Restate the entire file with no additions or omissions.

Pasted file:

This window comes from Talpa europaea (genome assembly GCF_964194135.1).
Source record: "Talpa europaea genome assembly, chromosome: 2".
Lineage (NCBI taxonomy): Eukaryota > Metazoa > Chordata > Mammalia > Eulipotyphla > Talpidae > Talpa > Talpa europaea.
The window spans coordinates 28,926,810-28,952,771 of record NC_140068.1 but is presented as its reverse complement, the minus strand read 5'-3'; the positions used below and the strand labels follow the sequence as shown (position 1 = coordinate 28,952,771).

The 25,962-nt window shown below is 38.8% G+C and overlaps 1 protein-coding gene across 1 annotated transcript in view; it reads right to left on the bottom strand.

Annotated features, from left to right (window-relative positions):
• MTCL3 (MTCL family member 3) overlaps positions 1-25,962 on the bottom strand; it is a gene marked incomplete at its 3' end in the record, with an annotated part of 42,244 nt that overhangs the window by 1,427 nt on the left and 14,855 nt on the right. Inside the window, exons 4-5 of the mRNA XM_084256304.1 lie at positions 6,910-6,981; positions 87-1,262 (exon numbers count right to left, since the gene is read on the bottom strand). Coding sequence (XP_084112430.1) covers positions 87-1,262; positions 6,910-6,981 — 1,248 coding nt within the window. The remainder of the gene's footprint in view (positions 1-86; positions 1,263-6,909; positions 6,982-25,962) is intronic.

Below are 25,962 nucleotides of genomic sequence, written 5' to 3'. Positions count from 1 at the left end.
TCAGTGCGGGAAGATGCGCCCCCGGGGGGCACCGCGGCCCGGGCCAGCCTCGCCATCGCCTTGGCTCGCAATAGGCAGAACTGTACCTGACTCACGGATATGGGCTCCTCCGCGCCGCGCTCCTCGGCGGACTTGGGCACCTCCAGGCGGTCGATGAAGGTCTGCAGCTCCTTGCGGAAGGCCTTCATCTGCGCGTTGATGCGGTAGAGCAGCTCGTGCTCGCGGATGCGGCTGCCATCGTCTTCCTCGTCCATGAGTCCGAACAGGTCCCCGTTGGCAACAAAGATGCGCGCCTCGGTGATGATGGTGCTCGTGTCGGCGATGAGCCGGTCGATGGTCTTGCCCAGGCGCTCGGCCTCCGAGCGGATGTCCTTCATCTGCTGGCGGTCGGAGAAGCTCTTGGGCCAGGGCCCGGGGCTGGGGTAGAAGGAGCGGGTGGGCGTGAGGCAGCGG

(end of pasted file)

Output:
This window comes from Talpa europaea (genome assembly GCF_964194135.1).
Source record: "Talpa europaea genome assembly, chromosome: 2".
Lineage (NCBI taxonomy): Eukaryota > Metazoa > Chordata > Mammalia > Eulipotyphla > Talpidae > Talpa > Talpa europaea.
The window spans coordinates 28,926,810-28,952,771 of record NC_140068.1 but is presented as its reverse complement, the minus strand read 5'-3'; the positions used below and the strand labels follow the sequence as shown (position 1 = coordinate 28,952,771).

The 25,962-nt window shown below is 38.8% G+C and overlaps 1 protein-coding gene across 1 annotated transcript in view; it reads right to left on the bottom strand.

Annotated features, from left to right (window-relative positions):
• MTCL3 (MTCL family member 3) overlaps positions 1-25,962 on the bottom strand; it is a gene marked incomplete at its 3' end in the record, with an annotated part of 42,244 nt that overhangs the window by 1,427 nt on the left and 14,855 nt on the right. Inside the window, exons 4-5 of the mRNA XM_084256304.1 lie at positions 6,910-6,981; positions 87-1,262 (exon numbers count right to left, since the gene is read on the bottom strand). Coding sequence (XP_084112430.1) covers positions 87-1,262; positions 6,910-6,981 — 1,248 coding nt within the window. The remainder of the gene's footprint in view (positions 1-86; positions 1,263-6,909; positions 6,982-25,962) is intronic.

Below are 25,962 nucleotides of genomic sequence, written 5' to 3'. Positions count from 1 at the left end.
TCAGTGCGGGAAGATGCGCCCCCGGGGGGCACCGCGGCCCGGGCCAGCCTCGCCATCGCCTTGGCTCGCAATAGGCAGAACTGTACCTGACTCACGGATATGGGCTCCTCCGCGCCGCGCTCCTCGGCGGACTTGGGCACCTCCAGGCGGTCGATGAAGGTCTGCAGCTCCTTGCGGAAGGCCTTCATCTGCGCGTTGATGCGGTAGAGCAGCTCGTGCTCGCGGATGCGGCTGCCATCGTCTTCCTCGTCCATGAGTCCGAACAGGTCCCCGTTGGCAACAAAGATGCGCGCCTCGGTGATGATGGTGCTCGTGTCGGCGATGAGCCGGTCGATGGTCTTGCCCAGGCGCTCGGCCTCCGAGCGGATGTCCTTCATCTGCTGGCGGTCGGAGAAGCTCTTGGGCCAGGGCCCGGGGCTGGGGTAGAAGGAGCGGGTGGGCGTGAGGCAGCGG